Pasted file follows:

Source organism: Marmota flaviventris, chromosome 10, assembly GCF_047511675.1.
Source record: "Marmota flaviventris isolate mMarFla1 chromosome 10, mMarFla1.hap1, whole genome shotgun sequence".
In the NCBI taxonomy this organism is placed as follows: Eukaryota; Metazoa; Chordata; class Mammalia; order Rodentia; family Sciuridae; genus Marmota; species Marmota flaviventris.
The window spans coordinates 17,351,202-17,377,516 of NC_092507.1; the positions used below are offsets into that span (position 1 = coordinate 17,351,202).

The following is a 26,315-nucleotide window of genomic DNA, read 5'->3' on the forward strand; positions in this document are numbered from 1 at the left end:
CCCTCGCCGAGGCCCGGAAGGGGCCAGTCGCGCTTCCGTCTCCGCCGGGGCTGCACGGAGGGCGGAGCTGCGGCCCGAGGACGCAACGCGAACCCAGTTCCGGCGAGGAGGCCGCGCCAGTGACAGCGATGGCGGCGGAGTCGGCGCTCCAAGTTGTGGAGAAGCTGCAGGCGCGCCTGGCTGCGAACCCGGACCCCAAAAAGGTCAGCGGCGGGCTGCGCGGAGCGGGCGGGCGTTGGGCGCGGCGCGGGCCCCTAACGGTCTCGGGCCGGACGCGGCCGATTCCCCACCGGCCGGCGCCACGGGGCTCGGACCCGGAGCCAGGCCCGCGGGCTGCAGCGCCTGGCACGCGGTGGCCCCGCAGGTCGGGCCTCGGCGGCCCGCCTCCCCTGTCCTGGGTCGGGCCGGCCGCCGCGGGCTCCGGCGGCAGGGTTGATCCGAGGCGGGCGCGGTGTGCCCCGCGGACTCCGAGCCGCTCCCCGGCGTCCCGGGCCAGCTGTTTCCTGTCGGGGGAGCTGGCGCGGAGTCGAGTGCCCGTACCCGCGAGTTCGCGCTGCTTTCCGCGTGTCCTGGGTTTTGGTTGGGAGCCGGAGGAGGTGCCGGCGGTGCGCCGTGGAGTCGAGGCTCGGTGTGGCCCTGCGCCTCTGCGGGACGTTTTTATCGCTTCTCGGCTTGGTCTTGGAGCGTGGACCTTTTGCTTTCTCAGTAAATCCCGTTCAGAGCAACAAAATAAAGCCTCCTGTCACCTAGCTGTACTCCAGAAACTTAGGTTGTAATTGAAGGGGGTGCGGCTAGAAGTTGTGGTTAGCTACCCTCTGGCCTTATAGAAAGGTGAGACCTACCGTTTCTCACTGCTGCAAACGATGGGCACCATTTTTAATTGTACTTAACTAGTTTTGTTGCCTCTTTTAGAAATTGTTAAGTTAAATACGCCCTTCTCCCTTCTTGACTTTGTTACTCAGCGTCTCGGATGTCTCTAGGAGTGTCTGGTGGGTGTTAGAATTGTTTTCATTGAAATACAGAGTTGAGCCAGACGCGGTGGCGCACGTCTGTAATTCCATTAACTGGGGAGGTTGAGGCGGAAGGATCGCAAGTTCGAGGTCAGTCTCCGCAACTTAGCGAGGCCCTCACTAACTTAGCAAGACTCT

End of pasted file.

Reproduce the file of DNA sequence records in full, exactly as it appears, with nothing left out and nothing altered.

Source organism: Marmota flaviventris, chromosome 10, assembly GCF_047511675.1.
Source record: "Marmota flaviventris isolate mMarFla1 chromosome 10, mMarFla1.hap1, whole genome shotgun sequence".
In the NCBI taxonomy this organism is placed as follows: Eukaryota; Metazoa; Chordata; class Mammalia; order Rodentia; family Sciuridae; genus Marmota; species Marmota flaviventris.
The window spans coordinates 17,351,202-17,377,516 of NC_092507.1; the positions used below are offsets into that span (position 1 = coordinate 17,351,202).

The following is a 26,315-nucleotide window of genomic DNA, read 5'->3' on the forward strand; positions in this document are numbered from 1 at the left end:
CCCTCGCCGAGGCCCGGAAGGGGCCAGTCGCGCTTCCGTCTCCGCCGGGGCTGCACGGAGGGCGGAGCTGCGGCCCGAGGACGCAACGCGAACCCAGTTCCGGCGAGGAGGCCGCGCCAGTGACAGCGATGGCGGCGGAGTCGGCGCTCCAAGTTGTGGAGAAGCTGCAGGCGCGCCTGGCTGCGAACCCGGACCCCAAAAAGGTCAGCGGCGGGCTGCGCGGAGCGGGCGGGCGTTGGGCGCGGCGCGGGCCCCTAACGGTCTCGGGCCGGACGCGGCCGATTCCCCACCGGCCGGCGCCACGGGGCTCGGACCCGGAGCCAGGCCCGCGGGCTGCAGCGCCTGGCACGCGGTGGCCCCGCAGGTCGGGCCTCGGCGGCCCGCCTCCCCTGTCCTGGGTCGGGCCGGCCGCCGCGGGCTCCGGCGGCAGGGTTGATCCGAGGCGGGCGCGGTGTGCCCCGCGGACTCCGAGCCGCTCCCCGGCGTCCCGGGCCAGCTGTTTCCTGTCGGGGGAGCTGGCGCGGAGTCGAGTGCCCGTACCCGCGAGTTCGCGCTGCTTTCCGCGTGTCCTGGGTTTTGGTTGGGAGCCGGAGGAGGTGCCGGCGGTGCGCCGTGGAGTCGAGGCTCGGTGTGGCCCTGCGCCTCTGCGGGACGTTTTTATCGCTTCTCGGCTTGGTCTTGGAGCGTGGACCTTTTGCTTTCTCAGTAAATCCCGTTCAGAGCAACAAAATAAAGCCTCCTGTCACCTAGCTGTACTCCAGAAACTTAGGTTGTAATTGAAGGGGGTGCGGCTAGAAGTTGTGGTTAGCTACCCTCTGGCCTTATAGAAAGGTGAGACCTACCGTTTCTCACTGCTGCAAACGATGGGCACCATTTTTAATTGTACTTAACTAGTTTTGTTGCCTCTTTTAGAAATTGTTAAGTTAAATACGCCCTTCTCCCTTCTTGACTTTGTTACTCAGCGTCTCGGATGTCTCTAGGAGTGTCTGGTGGGTGTTAGAATTGTTTTCATTGAAATACAGAGTTGAGCCAGACGCGGTGGCGCACGTCTGTAATTCCATTAACTGGGGAGGTTGAGGCGGAAGGATCGCAAGTTCGAGGTCAGTCTCCGCAACTTAGCGAGGCCCTCACTAACTTAGCAAGACTCT